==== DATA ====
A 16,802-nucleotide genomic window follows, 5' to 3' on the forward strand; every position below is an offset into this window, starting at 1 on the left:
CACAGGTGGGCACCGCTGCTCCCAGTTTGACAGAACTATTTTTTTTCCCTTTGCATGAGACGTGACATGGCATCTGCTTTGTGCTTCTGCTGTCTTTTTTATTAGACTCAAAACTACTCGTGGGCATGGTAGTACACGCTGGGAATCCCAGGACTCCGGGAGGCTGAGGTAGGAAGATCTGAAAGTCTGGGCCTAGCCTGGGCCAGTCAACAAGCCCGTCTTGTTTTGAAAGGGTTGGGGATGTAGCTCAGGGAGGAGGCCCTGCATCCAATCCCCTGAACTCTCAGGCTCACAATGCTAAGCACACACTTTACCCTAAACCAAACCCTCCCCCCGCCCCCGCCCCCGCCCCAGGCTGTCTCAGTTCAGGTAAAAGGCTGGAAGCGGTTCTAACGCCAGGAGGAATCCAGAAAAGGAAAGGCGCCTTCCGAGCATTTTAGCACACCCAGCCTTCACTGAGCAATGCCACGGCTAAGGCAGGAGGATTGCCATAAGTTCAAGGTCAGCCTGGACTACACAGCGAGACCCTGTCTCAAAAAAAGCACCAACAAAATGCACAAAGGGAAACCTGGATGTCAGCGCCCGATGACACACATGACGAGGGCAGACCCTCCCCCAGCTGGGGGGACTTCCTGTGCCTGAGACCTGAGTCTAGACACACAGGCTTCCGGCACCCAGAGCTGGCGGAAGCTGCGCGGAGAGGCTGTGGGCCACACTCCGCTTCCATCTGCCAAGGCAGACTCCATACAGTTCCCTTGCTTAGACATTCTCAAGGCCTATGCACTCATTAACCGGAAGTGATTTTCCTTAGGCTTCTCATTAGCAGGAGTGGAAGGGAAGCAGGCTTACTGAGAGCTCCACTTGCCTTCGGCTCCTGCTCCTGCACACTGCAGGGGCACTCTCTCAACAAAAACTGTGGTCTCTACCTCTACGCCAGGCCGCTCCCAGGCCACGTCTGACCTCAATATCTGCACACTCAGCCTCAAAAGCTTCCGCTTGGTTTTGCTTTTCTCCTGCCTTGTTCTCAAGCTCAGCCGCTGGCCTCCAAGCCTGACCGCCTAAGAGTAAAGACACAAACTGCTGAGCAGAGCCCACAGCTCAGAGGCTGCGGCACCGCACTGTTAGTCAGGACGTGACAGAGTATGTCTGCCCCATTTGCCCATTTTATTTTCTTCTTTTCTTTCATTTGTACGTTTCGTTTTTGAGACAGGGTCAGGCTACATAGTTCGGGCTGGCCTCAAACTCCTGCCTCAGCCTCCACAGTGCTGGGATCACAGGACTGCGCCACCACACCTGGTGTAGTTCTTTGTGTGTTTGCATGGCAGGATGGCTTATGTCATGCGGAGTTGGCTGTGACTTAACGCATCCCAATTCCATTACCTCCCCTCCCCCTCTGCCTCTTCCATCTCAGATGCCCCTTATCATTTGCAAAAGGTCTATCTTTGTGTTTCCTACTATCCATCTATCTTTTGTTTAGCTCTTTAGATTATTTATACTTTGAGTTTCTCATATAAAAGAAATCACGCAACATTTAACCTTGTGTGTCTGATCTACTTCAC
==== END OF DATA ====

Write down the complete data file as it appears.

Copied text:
A 16,802-nucleotide genomic window follows, 5' to 3' on the forward strand; every position below is an offset into this window, starting at 1 on the left:
CACAGGTGGGCACCGCTGCTCCCAGTTTGACAGAACTATTTTTTTTCCCTTTGCATGAGACGTGACATGGCATCTGCTTTGTGCTTCTGCTGTCTTTTTTATTAGACTCAAAACTACTCGTGGGCATGGTAGTACACGCTGGGAATCCCAGGACTCCGGGAGGCTGAGGTAGGAAGATCTGAAAGTCTGGGCCTAGCCTGGGCCAGTCAACAAGCCCGTCTTGTTTTGAAAGGGTTGGGGATGTAGCTCAGGGAGGAGGCCCTGCATCCAATCCCCTGAACTCTCAGGCTCACAATGCTAAGCACACACTTTACCCTAAACCAAACCCTCCCCCCGCCCCCGCCCCCGCCCCAGGCTGTCTCAGTTCAGGTAAAAGGCTGGAAGCGGTTCTAACGCCAGGAGGAATCCAGAAAAGGAAAGGCGCCTTCCGAGCATTTTAGCACACCCAGCCTTCACTGAGCAATGCCACGGCTAAGGCAGGAGGATTGCCATAAGTTCAAGGTCAGCCTGGACTACACAGCGAGACCCTGTCTCAAAAAAAGCACCAACAAAATGCACAAAGGGAAACCTGGATGTCAGCGCCCGATGACACACATGACGAGGGCAGACCCTCCCCCAGCTGGGGGGACTTCCTGTGCCTGAGACCTGAGTCTAGACACACAGGCTTCCGGCACCCAGAGCTGGCGGAAGCTGCGCGGAGAGGCTGTGGGCCACACTCCGCTTCCATCTGCCAAGGCAGACTCCATACAGTTCCCTTGCTTAGACATTCTCAAGGCCTATGCACTCATTAACCGGAAGTGATTTTCCTTAGGCTTCTCATTAGCAGGAGTGGAAGGGAAGCAGGCTTACTGAGAGCTCCACTTGCCTTCGGCTCCTGCTCCTGCACACTGCAGGGGCACTCTCTCAACAAAAACTGTGGTCTCTACCTCTACGCCAGGCCGCTCCCAGGCCACGTCTGACCTCAATATCTGCACACTCAGCCTCAAAAGCTTCCGCTTGGTTTTGCTTTTCTCCTGCCTTGTTCTCAAGCTCAGCCGCTGGCCTCCAAGCCTGACCGCCTAAGAGTAAAGACACAAACTGCTGAGCAGAGCCCACAGCTCAGAGGCTGCGGCACCGCACTGTTAGTCAGGACGTGACAGAGTATGTCTGCCCCATTTGCCCATTTTATTTTCTTCTTTTCTTTCATTTGTACGTTTCGTTTTTGAGACAGGGTCAGGCTACATAGTTCGGGCTGGCCTCAAACTCCTGCCTCAGCCTCCACAGTGCTGGGATCACAGGACTGCGCCACCACACCTGGTGTAGTTCTTTGTGTGTTTGCATGGCAGGATGGCTTATGTCATGCGGAGTTGGCTGTGACTTAACGCATCCCAATTCCATTACCTCCCCTCCCCCTCTGCCTCTTCCATCTCAGATGCCCCTTATCATTTGCAAAAGGTCTATCTTTGTGTTTCCTACTATCCATCTATCTTTTGTTTAGCTCTTTAGATTATTTATACTTTGAGTTTCTCATATAAAAGAAATCACGCAACATTTAACCTTGTGTGTCTGATCTACTTCAC